It is usually good to start off with a purpose, and the purpose of this blog is to add my experience to the available information on home fruit and vegetable growing in central Indiana.
Several years ago I found myself with a moderate expanse of lawn which I felt could be better used for growing food than grass. During my research on what to plant I came across a common theme to grow that which you like which grows well in your area, but there was surprisingly little information available as to how well things grow in specific areas. There is, of course, large scale “growing zone” information to give some idea if the winters are likely to be too cold or the summers too hot for a given variety, but issues such as humidity requirements, wind exposure, soil type, soil chemistry, etc… are often left unmentioned. Some areas do have this information available for large scale commercial crops, but it seems to me that there is a need for regional reporting of success and failure from households and small growers.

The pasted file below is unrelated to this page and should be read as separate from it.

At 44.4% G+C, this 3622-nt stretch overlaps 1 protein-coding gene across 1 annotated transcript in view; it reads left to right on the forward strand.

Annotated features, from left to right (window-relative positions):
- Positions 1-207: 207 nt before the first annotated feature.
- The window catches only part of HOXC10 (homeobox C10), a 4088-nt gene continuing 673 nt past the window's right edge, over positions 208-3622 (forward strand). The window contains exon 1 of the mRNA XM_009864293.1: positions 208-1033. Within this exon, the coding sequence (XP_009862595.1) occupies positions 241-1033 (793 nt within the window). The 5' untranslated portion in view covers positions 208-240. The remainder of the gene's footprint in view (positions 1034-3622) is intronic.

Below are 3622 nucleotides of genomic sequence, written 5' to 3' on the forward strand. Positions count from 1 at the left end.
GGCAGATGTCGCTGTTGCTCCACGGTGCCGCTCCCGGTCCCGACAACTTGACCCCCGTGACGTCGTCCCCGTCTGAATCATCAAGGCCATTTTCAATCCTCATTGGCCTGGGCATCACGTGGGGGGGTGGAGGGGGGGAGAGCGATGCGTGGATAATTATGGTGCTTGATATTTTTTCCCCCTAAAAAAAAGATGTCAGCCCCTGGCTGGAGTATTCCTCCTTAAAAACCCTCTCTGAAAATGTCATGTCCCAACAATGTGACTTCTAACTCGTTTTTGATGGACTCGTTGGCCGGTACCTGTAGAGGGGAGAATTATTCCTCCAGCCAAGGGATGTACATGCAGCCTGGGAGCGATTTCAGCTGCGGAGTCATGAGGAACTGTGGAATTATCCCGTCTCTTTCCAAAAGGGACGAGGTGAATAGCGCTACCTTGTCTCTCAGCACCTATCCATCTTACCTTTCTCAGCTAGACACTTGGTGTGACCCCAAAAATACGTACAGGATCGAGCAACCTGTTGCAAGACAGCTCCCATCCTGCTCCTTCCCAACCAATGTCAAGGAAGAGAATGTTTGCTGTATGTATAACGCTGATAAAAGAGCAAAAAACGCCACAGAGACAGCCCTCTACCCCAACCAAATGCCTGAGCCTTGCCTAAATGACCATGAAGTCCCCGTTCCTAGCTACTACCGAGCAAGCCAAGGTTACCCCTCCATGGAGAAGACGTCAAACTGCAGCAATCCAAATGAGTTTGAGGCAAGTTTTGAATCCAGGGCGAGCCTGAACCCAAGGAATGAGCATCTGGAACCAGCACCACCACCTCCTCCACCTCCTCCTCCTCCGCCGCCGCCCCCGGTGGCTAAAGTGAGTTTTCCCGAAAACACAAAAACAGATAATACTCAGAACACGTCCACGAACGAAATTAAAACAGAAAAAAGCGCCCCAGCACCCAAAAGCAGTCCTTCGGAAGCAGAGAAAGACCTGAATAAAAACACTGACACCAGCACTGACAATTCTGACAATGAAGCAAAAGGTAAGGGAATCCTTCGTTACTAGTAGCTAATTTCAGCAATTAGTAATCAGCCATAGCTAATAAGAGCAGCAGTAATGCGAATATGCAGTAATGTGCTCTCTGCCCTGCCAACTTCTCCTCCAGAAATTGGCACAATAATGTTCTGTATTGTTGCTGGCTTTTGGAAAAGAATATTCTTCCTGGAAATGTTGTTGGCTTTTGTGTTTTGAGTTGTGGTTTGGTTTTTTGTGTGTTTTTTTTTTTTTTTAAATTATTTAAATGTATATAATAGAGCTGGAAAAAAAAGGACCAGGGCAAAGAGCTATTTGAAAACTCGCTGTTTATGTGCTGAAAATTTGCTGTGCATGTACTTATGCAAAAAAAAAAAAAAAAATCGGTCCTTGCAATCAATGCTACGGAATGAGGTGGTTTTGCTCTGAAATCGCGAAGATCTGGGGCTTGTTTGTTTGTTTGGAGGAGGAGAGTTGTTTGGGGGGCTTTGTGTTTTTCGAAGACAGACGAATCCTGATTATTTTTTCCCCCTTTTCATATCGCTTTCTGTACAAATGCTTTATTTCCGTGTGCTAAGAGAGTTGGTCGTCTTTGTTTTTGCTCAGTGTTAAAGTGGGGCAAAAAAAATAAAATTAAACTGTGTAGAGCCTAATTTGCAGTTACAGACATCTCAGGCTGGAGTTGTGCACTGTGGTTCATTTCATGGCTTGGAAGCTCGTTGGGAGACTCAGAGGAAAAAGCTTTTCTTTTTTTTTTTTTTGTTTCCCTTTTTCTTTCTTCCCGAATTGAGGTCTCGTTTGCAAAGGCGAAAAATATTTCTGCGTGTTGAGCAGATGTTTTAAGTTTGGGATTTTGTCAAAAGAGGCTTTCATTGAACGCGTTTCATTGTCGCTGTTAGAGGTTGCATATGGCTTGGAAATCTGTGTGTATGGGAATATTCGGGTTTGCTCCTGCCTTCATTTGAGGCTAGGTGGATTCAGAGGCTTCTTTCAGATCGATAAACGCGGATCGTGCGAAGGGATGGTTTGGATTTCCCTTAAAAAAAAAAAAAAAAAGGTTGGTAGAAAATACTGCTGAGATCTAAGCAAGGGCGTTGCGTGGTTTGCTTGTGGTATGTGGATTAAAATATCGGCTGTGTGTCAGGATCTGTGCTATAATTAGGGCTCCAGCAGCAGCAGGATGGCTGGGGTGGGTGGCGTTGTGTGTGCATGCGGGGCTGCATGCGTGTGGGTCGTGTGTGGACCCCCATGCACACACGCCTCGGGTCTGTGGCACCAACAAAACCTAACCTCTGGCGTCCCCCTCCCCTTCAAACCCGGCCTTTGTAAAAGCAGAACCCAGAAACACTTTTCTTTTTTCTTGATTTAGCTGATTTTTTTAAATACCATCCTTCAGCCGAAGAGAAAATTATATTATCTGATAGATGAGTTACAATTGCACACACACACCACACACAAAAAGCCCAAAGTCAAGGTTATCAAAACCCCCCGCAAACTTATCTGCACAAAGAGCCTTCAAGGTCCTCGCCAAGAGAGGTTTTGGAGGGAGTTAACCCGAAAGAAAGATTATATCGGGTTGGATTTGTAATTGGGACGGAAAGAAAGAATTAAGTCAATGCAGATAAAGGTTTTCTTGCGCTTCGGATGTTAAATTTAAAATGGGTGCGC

My growing location is located in west central Johnson County, Indiana, near the boundary of the relatively flat south-central Indiana plain and the more varied topography of the White River valley. For those interested, the soil is Crosby-Miami Silt Clay Loam over a veneer till unconsolidated aquifer capped by a significant layer of clay; drainage is assisted by a network of drain tiles installed many years ago when the area was being farmed.